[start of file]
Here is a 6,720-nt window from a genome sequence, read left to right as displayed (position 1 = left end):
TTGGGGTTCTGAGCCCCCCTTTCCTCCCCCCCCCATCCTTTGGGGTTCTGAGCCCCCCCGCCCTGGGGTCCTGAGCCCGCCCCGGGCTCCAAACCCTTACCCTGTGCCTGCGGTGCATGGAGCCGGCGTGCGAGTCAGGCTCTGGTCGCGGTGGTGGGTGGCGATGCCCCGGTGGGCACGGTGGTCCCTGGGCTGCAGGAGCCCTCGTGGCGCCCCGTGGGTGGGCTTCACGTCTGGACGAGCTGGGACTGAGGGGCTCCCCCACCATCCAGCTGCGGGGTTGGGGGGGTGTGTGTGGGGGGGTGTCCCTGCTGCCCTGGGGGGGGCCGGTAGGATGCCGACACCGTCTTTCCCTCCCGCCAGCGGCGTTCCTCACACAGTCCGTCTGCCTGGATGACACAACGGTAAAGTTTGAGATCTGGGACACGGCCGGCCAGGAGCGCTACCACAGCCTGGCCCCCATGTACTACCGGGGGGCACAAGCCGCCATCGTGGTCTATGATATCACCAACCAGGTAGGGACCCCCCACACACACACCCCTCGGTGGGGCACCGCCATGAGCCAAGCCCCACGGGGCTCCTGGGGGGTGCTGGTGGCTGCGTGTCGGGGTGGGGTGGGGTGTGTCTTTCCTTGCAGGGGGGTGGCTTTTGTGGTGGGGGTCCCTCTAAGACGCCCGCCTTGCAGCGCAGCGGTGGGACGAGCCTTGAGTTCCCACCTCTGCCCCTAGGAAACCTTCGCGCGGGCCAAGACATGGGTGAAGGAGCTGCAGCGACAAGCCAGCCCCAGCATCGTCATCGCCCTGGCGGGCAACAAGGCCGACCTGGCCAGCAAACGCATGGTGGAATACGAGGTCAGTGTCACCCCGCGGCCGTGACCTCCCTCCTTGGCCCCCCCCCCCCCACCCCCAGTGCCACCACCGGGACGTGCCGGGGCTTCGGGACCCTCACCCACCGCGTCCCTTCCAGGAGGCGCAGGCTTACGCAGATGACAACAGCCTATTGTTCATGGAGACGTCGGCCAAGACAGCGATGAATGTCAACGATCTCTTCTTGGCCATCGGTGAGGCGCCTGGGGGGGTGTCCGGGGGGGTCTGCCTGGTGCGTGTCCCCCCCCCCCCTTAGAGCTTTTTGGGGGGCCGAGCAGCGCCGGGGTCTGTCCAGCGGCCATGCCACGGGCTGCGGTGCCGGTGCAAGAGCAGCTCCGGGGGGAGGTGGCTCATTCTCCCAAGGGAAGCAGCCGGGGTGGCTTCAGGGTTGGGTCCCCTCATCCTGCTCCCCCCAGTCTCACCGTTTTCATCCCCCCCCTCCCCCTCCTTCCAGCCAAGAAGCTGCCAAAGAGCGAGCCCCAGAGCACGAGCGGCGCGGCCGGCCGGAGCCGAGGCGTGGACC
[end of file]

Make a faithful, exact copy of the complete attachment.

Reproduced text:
Here is a 6,720-nt window from a genome sequence, read left to right as displayed (position 1 = left end):
TTGGGGTTCTGAGCCCCCCTTTCCTCCCCCCCCCATCCTTTGGGGTTCTGAGCCCCCCCGCCCTGGGGTCCTGAGCCCGCCCCGGGCTCCAAACCCTTACCCTGTGCCTGCGGTGCATGGAGCCGGCGTGCGAGTCAGGCTCTGGTCGCGGTGGTGGGTGGCGATGCCCCGGTGGGCACGGTGGTCCCTGGGCTGCAGGAGCCCTCGTGGCGCCCCGTGGGTGGGCTTCACGTCTGGACGAGCTGGGACTGAGGGGCTCCCCCACCATCCAGCTGCGGGGTTGGGGGGGTGTGTGTGGGGGGGTGTCCCTGCTGCCCTGGGGGGGGCCGGTAGGATGCCGACACCGTCTTTCCCTCCCGCCAGCGGCGTTCCTCACACAGTCCGTCTGCCTGGATGACACAACGGTAAAGTTTGAGATCTGGGACACGGCCGGCCAGGAGCGCTACCACAGCCTGGCCCCCATGTACTACCGGGGGGCACAAGCCGCCATCGTGGTCTATGATATCACCAACCAGGTAGGGACCCCCCACACACACACCCCTCGGTGGGGCACCGCCATGAGCCAAGCCCCACGGGGCTCCTGGGGGGTGCTGGTGGCTGCGTGTCGGGGTGGGGTGGGGTGTGTCTTTCCTTGCAGGGGGGTGGCTTTTGTGGTGGGGGTCCCTCTAAGACGCCCGCCTTGCAGCGCAGCGGTGGGACGAGCCTTGAGTTCCCACCTCTGCCCCTAGGAAACCTTCGCGCGGGCCAAGACATGGGTGAAGGAGCTGCAGCGACAAGCCAGCCCCAGCATCGTCATCGCCCTGGCGGGCAACAAGGCCGACCTGGCCAGCAAACGCATGGTGGAATACGAGGTCAGTGTCACCCCGCGGCCGTGACCTCCCTCCTTGGCCCCCCCCCCCCCACCCCCAGTGCCACCACCGGGACGTGCCGGGGCTTCGGGACCCTCACCCACCGCGTCCCTTCCAGGAGGCGCAGGCTTACGCAGATGACAACAGCCTATTGTTCATGGAGACGTCGGCCAAGACAGCGATGAATGTCAACGATCTCTTCTTGGCCATCGGTGAGGCGCCTGGGGGGGTGTCCGGGGGGGTCTGCCTGGTGCGTGTCCCCCCCCCCCCTTAGAGCTTTTTGGGGGGCCGAGCAGCGCCGGGGTCTGTCCAGCGGCCATGCCACGGGCTGCGGTGCCGGTGCAAGAGCAGCTCCGGGGGGAGGTGGCTCATTCTCCCAAGGGAAGCAGCCGGGGTGGCTTCAGGGTTGGGTCCCCTCATCCTGCTCCCCCCAGTCTCACCGTTTTCATCCCCCCCCTCCCCCTCCTTCCAGCCAAGAAGCTGCCAAAGAGCGAGCCCCAGAGCACGAGCGGCGCGGCCGGCCGGAGCCGAGGCGTGGACC